By now, you likely have heard about the couple who crashed last week’s White House state dinner. As pointed out by the WSJ, I agree that this isn’t an anomaly but the public surfacing of a cultural trend: everybody thinks of themselves a hidden star, just waiting for the right opportunity to shine.
The trend is unavoidable – unlike sporting events, where broadcasters avert their cameras when a fan jumps on the field and does something stupid, the media magnifies the actions of the attention-seekers. Moreover, in many ways reality TV acts as the same type of expressive outlet as social media.
As a business person, there’s lots to think about here from both external and internal perspectives.
- Externally, the good news is that this trend drives consumers to talk online – a lot. This allows companies to gain market intelligence, if they know how to approach the listening landscape. The challenge, however, is distilling signal from noise and at an extreme, avoiding detractors that actually seek to do your brand harm.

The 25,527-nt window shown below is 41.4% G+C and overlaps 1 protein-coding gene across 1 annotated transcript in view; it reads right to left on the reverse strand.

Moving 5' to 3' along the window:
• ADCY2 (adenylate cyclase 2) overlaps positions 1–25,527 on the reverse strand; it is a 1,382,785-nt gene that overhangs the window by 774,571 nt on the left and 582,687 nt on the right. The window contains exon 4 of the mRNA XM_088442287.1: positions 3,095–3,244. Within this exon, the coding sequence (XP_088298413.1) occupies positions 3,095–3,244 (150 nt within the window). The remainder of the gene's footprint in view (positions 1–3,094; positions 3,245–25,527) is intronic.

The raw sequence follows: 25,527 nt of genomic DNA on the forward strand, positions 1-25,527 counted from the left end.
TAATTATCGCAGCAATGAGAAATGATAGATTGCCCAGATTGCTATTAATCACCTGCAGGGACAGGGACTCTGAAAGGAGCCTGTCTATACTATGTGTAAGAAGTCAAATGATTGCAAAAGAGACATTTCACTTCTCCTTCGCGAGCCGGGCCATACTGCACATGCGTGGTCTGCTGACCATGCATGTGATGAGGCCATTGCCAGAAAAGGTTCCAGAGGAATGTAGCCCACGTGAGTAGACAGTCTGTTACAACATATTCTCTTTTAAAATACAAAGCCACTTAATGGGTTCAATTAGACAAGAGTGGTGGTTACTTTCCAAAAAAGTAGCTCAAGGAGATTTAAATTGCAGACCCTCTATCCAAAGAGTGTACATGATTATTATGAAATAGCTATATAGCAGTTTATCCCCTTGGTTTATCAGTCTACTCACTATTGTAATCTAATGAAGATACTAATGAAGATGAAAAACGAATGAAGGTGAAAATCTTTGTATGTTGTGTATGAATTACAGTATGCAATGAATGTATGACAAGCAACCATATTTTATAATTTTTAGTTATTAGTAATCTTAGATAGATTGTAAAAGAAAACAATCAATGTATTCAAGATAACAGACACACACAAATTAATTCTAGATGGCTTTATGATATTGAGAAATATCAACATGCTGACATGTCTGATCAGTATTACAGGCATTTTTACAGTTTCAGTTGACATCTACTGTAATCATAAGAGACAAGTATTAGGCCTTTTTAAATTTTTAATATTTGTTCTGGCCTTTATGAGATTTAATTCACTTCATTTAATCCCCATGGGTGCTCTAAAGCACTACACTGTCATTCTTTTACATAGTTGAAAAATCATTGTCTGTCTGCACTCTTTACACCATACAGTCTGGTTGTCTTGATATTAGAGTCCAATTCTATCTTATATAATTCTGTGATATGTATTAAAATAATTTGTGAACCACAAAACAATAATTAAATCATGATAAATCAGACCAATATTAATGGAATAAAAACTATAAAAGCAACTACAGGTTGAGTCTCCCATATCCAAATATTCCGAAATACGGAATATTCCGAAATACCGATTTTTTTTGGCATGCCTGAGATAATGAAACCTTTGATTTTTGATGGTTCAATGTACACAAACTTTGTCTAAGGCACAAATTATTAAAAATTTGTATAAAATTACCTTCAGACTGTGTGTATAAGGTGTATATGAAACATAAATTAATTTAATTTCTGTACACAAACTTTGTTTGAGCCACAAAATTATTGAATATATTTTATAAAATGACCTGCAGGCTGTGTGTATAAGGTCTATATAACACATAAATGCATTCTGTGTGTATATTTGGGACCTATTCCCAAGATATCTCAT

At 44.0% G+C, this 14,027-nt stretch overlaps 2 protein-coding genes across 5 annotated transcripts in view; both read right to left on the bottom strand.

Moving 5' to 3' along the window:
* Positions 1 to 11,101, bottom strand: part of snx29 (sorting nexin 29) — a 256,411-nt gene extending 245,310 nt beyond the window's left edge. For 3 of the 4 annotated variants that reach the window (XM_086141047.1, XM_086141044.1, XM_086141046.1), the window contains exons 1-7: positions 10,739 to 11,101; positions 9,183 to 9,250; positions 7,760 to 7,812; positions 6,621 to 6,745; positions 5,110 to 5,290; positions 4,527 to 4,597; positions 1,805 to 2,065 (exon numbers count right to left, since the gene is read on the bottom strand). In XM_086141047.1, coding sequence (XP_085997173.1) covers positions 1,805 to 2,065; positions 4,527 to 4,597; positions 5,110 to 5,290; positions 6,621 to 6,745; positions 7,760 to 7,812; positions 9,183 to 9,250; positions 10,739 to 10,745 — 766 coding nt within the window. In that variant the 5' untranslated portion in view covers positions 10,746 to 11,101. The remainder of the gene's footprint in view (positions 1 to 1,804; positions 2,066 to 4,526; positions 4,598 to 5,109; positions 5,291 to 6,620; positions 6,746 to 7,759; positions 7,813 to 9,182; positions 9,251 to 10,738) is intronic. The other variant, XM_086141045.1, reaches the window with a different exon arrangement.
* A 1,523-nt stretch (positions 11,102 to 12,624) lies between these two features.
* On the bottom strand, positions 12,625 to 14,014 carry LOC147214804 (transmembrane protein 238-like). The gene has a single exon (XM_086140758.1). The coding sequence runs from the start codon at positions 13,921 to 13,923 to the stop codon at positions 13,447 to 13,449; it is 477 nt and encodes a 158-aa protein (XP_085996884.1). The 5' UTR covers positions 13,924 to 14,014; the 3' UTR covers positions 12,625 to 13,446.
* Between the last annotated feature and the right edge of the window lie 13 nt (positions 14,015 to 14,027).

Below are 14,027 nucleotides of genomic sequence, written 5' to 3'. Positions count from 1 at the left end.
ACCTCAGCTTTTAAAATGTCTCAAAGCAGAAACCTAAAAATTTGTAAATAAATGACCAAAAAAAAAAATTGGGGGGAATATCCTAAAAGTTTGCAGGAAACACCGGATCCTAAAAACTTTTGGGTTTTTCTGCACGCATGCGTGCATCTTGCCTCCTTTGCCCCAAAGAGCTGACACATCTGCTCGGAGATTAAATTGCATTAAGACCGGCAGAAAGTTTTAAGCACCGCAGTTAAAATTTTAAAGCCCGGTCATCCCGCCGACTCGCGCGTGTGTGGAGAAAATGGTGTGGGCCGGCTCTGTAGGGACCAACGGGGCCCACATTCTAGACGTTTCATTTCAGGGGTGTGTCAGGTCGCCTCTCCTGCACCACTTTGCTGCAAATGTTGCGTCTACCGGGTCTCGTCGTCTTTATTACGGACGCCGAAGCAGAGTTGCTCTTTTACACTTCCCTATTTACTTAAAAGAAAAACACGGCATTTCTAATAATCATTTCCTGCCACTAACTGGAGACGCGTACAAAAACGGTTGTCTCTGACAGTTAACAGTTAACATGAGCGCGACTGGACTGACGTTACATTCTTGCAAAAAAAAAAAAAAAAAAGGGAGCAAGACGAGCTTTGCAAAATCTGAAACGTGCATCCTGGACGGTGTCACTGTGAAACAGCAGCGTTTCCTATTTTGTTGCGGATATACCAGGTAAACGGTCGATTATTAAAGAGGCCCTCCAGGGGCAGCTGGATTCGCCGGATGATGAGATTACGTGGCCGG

- Internally, we’ve seen cases of social media “rock stars” who help raise company profiles…in the echo chamber for sure, in the broader market perhaps. But it’s not just the ones who hold the titles that possess a cult of personality. ALL of your employees have some modicum of event crasher, waiting to happen. Traditional management means are for the most part effective in preventing ego anarchy.
The most interesting opportunity for businesses lies taking a positive approach and harnessing this trend to activate individuals. Which drives the question: how social is your business, really?